Long before the coronavirus pandemic upended much of upstate New York’s economy, the plan to transform the Delaware, Lackawanna and Western Railroad Terminal into a Metro Rail station and commercial center was slowed by a lack of funding.
Work on the $52 million Metro Rail station on the first floor is underway, but it remains to be seen if developer Samuel J. Savarino can realize his plan to make the second floor into a viable public and commercial space. In Sunday’s Buffalo News, he presented a vision that begins that task in a hopeful way.
A consulting firm’s report, commissioned by Savarino Cos., argues for “an inclusive place where the arts, food and music bring people together in a unique multi-use gathering place for the region.”
The report, prepared by the Project for Public Spaces, projects a price tag of $20 million to $30 million, doubling or tripling Savarino’s original estimate for the project. It’s a big investment, but one that Washington may be able to help fund. Savarino and the Niagara Frontier Transportation Authority, which owns the building, need to show that the return on such a large public investment would justify the cost.
Rep. Brian Higgins told The News that he believes federal infrastructure money and historic tax credits would make enough money available to fund much of the project. Higgins and State Sen. Tim Kennedy, a fellow Buffalo Democrat and advocate for the project, will need to convince other lawmakers that the millions they are asking for will be well spent.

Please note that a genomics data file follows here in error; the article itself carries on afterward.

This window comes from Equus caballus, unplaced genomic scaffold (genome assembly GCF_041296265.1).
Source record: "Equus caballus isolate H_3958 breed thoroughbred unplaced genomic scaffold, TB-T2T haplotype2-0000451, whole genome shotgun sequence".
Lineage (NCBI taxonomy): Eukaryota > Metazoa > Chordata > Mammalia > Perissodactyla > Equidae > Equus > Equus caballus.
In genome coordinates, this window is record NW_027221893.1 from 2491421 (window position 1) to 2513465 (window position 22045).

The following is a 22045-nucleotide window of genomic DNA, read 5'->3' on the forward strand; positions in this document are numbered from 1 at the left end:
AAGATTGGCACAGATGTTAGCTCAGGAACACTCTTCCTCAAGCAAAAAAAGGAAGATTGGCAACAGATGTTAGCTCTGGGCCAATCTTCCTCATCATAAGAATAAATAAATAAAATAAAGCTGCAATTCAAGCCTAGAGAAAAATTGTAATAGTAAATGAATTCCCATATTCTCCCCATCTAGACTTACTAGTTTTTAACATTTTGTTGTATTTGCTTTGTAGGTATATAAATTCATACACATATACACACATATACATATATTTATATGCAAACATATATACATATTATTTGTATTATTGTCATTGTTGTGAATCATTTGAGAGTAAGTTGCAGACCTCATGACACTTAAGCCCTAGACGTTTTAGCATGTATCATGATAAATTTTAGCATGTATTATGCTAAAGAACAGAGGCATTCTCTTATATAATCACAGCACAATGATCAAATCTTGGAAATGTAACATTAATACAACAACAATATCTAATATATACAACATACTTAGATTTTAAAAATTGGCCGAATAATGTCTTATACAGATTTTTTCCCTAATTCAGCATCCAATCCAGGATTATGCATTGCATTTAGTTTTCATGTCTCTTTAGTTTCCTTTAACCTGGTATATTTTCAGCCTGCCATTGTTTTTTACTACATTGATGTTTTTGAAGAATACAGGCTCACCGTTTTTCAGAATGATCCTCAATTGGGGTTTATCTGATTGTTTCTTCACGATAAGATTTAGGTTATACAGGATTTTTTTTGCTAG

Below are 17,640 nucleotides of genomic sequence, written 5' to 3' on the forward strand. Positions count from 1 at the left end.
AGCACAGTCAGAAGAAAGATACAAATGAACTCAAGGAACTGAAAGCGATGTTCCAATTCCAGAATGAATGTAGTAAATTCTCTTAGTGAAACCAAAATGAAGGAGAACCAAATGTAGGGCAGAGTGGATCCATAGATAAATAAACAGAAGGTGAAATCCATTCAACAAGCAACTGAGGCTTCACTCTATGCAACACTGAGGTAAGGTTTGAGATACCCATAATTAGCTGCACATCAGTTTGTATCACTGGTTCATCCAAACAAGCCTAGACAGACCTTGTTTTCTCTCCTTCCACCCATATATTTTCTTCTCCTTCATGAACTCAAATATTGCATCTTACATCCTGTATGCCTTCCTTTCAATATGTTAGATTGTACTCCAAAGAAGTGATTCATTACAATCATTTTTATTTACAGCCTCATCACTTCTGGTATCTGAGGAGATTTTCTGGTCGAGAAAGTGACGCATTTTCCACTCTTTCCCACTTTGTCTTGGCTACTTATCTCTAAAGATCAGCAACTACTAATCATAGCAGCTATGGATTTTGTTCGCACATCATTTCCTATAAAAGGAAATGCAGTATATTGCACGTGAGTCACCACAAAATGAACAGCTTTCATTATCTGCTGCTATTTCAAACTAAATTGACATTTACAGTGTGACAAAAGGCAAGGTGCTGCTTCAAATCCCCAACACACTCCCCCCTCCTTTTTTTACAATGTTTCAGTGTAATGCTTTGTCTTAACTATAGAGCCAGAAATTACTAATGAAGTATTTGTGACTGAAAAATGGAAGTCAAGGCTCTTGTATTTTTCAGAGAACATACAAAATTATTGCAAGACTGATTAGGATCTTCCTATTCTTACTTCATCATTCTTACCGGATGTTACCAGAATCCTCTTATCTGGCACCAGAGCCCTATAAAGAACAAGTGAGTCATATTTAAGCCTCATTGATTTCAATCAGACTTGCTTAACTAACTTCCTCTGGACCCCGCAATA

The train shed has been the very definition of “disinvestment” since DL&W train service ended there in 1962. Years of neglect led to vandalism in the building, which the NFTA purchased from the City of Buffalo and Conrail in 1979. The agency’s use of the site as a train shed required that the ticketing and terminal areas be torn down.
The terminal had some shops open on the ground floor that did not do well. The grand vision laid out in the consultant’s report would certainly draw more visitors, but success in the neighborhood between Canalside and the Cobblestone District is not guaranteed, even with its proximity to KeyBank Center and Lecom Harborcenter.
Uncovering the buried architectural treasures in the terminal is an ambitious but worthy goal. Savarino pictures the skylight systems and vaulted windows flooding the terminal with natural light after they are uncovered and restored, which will be no small task.
Other challenges have been mentioned in the past couple of years, including:
• Providing truck access to the upper floor’s exterior for delivery and garbage removal;
• Solving the “complicated maze” of underground utilities getting in the way of construction of a northern stair tower.
• Dealing with serious erosion of the DL&W’s seawall along the Buffalo River. The erosion has created sinkholes within the 104-year-old complex.
Buffalo’s can-do attitude toward development and transformation has paid major dividends in the past 15 years, after decades of stagnation and small-ball thinking. The DL&W Terminal is a unique structure that Buffalo should put to work and Savarino’s proposal is worth exploring. Turning the building into a major marketplace and mixed-use attraction will not be inexpensive, but it is a plausible and attractive goal.
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